Time change impacts driving

ICBC is asking drivers to take extra care as clocks go back an hour Saturday

Turn your clocks back one hour Saturday evening.

Turn your clocks back one hour Saturday evening.

As we set our clocks back an hour Saturday night for the end of daylight savings time, ICBC is asking drivers to take extra care.

The biggest impacts can be felt on some of the key skills that affect the quality of our driving – poorer concentration, alertness behind the wheel and reaction time to potential hazards.

“There is a 10 per cent increase in the average number of crashes in the Lower Mainland during the late afternoon commute in the two weeks following the end of DST compared to the two weeks prior to the change,” said John Vavrik, a psychologist with ICBC.

“We see this crash rate increase slightly outside of the Lower Mainland, where road conditions can become more challenging earlier in the season.”

While the fall time change means we have the chance to get an extra hour of sleep, according to an ICBC survey, 30 per cent of drivers overcompensate for that extra hour of sleep by staying up later and therefore losing any potential benefit of that opportunity.

“We rationalize that extra hour – many of us think that since we’re going to get an additional hour of sleep we can stay awake longer or drive home later, but we actually end up feeling more tired and less alert,” said Vavrik.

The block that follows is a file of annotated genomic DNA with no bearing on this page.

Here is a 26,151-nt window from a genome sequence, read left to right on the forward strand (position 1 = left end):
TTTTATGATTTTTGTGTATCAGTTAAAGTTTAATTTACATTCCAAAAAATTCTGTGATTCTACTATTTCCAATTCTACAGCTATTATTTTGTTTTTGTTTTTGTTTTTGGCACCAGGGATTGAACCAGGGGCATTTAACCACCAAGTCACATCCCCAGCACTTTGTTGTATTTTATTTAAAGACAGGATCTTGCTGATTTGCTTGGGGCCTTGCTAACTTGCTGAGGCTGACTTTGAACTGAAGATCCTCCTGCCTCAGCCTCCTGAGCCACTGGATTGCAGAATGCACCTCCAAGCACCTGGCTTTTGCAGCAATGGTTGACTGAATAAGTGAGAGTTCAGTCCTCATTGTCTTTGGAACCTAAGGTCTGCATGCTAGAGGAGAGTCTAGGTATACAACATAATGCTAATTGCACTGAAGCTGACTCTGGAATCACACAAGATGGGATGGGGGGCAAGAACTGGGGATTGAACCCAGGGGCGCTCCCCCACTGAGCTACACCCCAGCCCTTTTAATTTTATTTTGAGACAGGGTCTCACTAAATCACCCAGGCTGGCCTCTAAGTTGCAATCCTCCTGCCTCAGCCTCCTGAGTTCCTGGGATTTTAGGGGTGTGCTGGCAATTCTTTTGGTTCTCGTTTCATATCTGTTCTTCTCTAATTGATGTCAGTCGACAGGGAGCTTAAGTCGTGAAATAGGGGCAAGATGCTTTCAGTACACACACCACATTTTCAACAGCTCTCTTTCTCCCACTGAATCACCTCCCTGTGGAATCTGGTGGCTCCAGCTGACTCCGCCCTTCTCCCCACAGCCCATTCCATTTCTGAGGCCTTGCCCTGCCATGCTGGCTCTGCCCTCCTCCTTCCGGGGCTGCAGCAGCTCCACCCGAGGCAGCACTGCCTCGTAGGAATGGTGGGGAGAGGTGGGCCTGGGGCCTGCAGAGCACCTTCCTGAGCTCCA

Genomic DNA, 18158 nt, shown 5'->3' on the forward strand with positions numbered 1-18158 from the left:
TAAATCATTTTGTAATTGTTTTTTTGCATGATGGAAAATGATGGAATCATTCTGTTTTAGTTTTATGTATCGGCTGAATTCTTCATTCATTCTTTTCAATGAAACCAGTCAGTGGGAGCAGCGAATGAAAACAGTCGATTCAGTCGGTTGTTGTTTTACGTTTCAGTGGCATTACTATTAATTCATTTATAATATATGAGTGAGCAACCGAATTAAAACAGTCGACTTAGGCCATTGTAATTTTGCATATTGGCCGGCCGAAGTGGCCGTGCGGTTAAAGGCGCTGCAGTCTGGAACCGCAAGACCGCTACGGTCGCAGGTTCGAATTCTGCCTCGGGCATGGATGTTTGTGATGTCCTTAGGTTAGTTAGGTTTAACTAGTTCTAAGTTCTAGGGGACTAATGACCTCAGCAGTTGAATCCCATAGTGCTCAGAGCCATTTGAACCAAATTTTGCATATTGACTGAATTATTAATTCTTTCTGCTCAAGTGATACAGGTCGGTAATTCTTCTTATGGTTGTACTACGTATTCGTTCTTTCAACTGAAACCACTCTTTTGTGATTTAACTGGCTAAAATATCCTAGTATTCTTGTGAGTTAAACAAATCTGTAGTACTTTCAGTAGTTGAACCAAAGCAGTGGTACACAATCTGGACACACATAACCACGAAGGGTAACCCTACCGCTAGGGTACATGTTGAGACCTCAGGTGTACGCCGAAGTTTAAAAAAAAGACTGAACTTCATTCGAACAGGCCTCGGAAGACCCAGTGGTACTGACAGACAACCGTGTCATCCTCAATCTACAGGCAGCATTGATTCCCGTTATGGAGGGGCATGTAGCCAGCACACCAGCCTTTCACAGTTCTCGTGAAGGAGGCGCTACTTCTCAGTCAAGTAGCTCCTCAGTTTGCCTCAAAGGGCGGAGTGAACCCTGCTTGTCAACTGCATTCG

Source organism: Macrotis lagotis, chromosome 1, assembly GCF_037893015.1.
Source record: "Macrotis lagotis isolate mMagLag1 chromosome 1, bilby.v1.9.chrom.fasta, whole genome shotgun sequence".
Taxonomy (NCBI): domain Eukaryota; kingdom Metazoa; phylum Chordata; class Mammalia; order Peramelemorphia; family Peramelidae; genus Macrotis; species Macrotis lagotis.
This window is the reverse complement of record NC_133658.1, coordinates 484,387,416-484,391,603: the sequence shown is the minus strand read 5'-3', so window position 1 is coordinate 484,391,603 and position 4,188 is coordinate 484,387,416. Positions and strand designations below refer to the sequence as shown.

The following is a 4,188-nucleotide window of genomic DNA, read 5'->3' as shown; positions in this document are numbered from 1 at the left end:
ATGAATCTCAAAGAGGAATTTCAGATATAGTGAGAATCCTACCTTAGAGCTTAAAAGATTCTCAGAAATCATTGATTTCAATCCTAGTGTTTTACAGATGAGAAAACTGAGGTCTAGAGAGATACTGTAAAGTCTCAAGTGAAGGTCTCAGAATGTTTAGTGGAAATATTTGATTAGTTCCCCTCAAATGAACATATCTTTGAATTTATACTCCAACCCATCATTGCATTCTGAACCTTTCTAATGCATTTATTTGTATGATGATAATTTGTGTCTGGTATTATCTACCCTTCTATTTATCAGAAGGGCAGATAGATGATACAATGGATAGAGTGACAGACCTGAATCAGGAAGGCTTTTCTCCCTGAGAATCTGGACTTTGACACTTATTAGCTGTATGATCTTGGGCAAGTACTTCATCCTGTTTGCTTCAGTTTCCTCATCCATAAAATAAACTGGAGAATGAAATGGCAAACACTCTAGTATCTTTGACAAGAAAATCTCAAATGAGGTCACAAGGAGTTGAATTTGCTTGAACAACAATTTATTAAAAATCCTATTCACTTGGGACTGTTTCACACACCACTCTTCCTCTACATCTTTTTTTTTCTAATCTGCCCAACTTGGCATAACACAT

“Studies have also shown that the end of daylight savings time can also impact the quality of our sleep due to more nighttime restlessness and disrupt our circadian rhythms which can pose some real dangers on our roads,” said Vavrik.

As daylight savings ends, B.C. drivers can also expect to deal with darker evening commutes in poor weather conditions with less visibility, which is why it’s important for us to adjust our speed to the road conditions.

Here are ICBC’s tips to help you adjust to the time change:

Keep your regular sleep/wake cycle in step with your every day social rhythm. Go to bed at the same time you normally would and benefit from that extra hour of sleep.

Don’t assume you are more rested and alert on the road the mornings following the change as the time change can impact the quality of our sleep.

Adjust your speed for the weather conditions and allow extra travel time so that you’re prepared especially for the darker, late afternoon commutes where there will be slower traffic flow, less visible pedestrians and cyclists and an even greater need to signal properly.

Clean your vehicle’s headlights and check they are all working properly, especially your rear lights. Make sure you have enough windshield wiper fluid and that your wipers are in good condition.